Law Companion Ruling LCR 2019/5 deals with the passive income threshold and other issues within the Treasury Laws Amendment (Enterprise Tax Plan Base Rate Entities) Act 2018 that limits access to the lower corporate tax rate. From the 2017-18 income year, a corporate tax entity must be a “base rate entity” to be taxed at the lower rate.
The legislation also makes changes to how a corporate tax entity calculates the amount of a franking credit it may attach to a frankable distribution.
The ruling provides advice on:
- the general scheme of the new law
- what amounts of assessable income are “base rate entity passive income” (BREPI)
- the meaning of rent, interest and when a share of net income of a trust or partnership is referable to an amount of BREPI, and
- how to calculate a corporate tax entity’s corporate tax rate for imputation purposes and work out the maximum amount of the franking credit it may attach to frankable distributions.
Under the new law, a corporate tax entity will be taxed at the lower corporate tax rate if it is a base rate entity. A corporate entity will be a base rate entity if:
- no more than 80% of its assessable income is “base rate entity passive income” (BREPI), and
- its aggregated turnover is less than the relevant threshold ($25 million in the 2017-18 income year; $50 million from the 2018-19 income year).
Eligibility for the lower corporate tax rate depends on an entity’s BREPI and aggregated turnover in an income year. A corporate tax entity’s tax rate may change if there are fluctuations in either their BREPI, as a percentage of their assessable income, or their aggregated turnover.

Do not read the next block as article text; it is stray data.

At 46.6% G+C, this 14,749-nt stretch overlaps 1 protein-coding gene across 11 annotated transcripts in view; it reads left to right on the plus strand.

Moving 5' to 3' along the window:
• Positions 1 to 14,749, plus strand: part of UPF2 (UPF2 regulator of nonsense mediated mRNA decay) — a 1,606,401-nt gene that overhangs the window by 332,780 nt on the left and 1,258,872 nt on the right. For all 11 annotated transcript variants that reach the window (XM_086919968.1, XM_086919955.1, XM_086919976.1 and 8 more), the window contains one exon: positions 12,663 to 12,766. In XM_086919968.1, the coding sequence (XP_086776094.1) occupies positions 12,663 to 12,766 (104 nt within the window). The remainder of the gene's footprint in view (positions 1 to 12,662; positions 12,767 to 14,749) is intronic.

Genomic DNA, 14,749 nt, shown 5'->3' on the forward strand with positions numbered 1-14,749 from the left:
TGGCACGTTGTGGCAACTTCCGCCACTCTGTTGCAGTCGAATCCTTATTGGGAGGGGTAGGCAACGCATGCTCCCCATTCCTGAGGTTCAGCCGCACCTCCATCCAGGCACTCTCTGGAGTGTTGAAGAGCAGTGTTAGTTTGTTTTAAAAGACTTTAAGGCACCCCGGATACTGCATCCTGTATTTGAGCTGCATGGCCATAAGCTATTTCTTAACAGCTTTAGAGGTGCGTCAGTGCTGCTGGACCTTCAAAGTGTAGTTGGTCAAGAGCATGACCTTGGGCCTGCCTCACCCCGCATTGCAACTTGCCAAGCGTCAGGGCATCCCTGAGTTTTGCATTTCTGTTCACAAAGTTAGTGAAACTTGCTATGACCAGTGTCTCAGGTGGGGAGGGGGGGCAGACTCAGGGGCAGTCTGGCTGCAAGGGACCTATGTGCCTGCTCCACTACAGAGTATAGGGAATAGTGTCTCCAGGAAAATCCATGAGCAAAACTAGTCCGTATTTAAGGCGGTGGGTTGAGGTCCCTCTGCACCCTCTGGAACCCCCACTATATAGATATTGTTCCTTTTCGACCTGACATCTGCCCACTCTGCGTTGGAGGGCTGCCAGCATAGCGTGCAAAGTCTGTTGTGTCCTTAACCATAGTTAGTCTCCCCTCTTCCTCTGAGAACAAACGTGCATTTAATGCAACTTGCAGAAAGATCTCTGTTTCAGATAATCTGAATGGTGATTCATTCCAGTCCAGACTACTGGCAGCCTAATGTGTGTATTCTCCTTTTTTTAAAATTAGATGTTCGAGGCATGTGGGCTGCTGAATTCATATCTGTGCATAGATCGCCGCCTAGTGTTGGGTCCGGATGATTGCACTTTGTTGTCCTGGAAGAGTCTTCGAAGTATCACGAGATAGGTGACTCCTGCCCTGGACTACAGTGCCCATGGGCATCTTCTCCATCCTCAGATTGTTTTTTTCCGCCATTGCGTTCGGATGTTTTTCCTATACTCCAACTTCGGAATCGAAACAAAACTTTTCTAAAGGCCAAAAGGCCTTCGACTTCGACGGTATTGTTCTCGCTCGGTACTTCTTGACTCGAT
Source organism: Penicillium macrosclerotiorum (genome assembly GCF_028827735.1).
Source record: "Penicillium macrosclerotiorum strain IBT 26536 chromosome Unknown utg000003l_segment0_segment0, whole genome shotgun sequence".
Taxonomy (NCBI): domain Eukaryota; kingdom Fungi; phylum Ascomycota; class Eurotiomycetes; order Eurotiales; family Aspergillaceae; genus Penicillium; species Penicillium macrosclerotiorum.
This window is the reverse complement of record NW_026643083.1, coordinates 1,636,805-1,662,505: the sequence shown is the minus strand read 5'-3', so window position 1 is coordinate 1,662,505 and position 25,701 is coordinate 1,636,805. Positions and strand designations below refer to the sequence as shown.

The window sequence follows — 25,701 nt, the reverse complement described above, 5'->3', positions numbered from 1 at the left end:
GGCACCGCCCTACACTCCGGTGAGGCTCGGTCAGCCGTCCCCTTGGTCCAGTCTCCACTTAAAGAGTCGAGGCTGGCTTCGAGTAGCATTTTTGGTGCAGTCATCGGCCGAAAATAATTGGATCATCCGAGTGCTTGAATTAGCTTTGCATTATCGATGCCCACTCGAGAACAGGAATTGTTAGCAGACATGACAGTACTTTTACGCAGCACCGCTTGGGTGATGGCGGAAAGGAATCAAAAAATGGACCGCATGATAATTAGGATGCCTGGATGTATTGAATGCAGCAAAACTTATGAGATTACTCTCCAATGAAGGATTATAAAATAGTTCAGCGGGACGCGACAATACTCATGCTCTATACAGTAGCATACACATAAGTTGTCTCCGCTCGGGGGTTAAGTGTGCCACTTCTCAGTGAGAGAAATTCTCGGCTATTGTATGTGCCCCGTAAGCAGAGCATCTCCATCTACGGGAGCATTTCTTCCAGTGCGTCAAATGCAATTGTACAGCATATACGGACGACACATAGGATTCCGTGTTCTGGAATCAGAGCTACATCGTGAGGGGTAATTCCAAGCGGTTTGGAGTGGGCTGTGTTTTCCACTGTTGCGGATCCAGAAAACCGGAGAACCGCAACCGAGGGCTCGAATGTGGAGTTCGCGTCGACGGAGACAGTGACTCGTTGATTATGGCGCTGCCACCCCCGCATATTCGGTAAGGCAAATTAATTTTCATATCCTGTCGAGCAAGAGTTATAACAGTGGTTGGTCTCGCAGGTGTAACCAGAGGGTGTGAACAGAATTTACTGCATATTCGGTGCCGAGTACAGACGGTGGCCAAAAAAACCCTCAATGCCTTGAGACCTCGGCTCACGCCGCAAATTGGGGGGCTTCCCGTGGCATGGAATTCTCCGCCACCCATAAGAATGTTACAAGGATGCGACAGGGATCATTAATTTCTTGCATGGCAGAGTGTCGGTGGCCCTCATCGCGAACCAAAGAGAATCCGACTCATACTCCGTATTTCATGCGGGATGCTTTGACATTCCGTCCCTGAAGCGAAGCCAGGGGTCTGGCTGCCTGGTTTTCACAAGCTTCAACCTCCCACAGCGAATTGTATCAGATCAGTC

The Commissioner does not have a discretion to allow an entity to be a base rate entity in an income year, if its BREPI is more than 80% of its assessable income or its aggregated turnover exceeds the applicable threshold in that income year.
Unlike the aggregated turnover test, a corporate tax entity does not include the BREPI or assessable income of any connected entity or affiliate when determining whether it meets the 80% BREPI test.
In other words, it is only the BREPI and assessable income of the corporate tax entity that is relevant when determining whether 80% or more of its assessable income is BREPI. The BREPI and assessable income of any connected entity or affiliate is not relevant for this purpose.
Note that the ruling does not provide guidance on terms and concepts where there is existing ATO guidance on their meaning and the context of the law does not suggest a different meaning.